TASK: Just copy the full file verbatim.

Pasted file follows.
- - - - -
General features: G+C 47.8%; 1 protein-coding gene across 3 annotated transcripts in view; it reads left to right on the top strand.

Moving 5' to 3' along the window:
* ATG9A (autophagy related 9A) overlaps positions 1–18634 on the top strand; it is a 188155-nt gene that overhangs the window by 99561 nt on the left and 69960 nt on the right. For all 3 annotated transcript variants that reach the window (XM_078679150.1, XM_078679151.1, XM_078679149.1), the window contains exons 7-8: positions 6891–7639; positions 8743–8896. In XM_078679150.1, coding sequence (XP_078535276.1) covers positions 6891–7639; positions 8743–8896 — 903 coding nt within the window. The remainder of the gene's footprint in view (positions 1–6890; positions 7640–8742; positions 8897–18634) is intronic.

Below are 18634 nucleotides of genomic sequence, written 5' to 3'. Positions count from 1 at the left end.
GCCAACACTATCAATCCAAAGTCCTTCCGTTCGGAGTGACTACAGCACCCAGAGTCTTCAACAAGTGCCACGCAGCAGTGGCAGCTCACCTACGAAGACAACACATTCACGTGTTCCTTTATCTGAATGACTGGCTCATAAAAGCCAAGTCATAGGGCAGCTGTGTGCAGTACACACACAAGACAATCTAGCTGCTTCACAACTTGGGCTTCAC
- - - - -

General features: G+C 47.8%; 1 protein-coding gene across 3 annotated transcripts in view; it reads left to right on the top strand.

Moving 5' to 3' along the window:
* ATG9A (autophagy related 9A) overlaps positions 1–18634 on the top strand; it is a 188155-nt gene that overhangs the window by 99561 nt on the left and 69960 nt on the right. For all 3 annotated transcript variants that reach the window (XM_078679150.1, XM_078679151.1, XM_078679149.1), the window contains exons 7-8: positions 6891–7639; positions 8743–8896. In XM_078679150.1, coding sequence (XP_078535276.1) covers positions 6891–7639; positions 8743–8896 — 903 coding nt within the window. The remainder of the gene's footprint in view (positions 1–6890; positions 7640–8742; positions 8897–18634) is intronic.

Below are 18634 nucleotides of genomic sequence, written 5' to 3'. Positions count from 1 at the left end.
GCCAACACTATCAATCCAAAGTCCTTCCGTTCGGAGTGACTACAGCACCCAGAGTCTTCAACAAGTGCCACGCAGCAGTGGCAGCTCACCTACGAAGACAACACATTCACGTGTTCCTTTATCTGAATGACTGGCTCATAAAAGCCAAGTCATAGGGCAGCTGTGTGCAGTACACACACAAGACAATCTAGCTGCTTCACAACTTGGGCTTCAC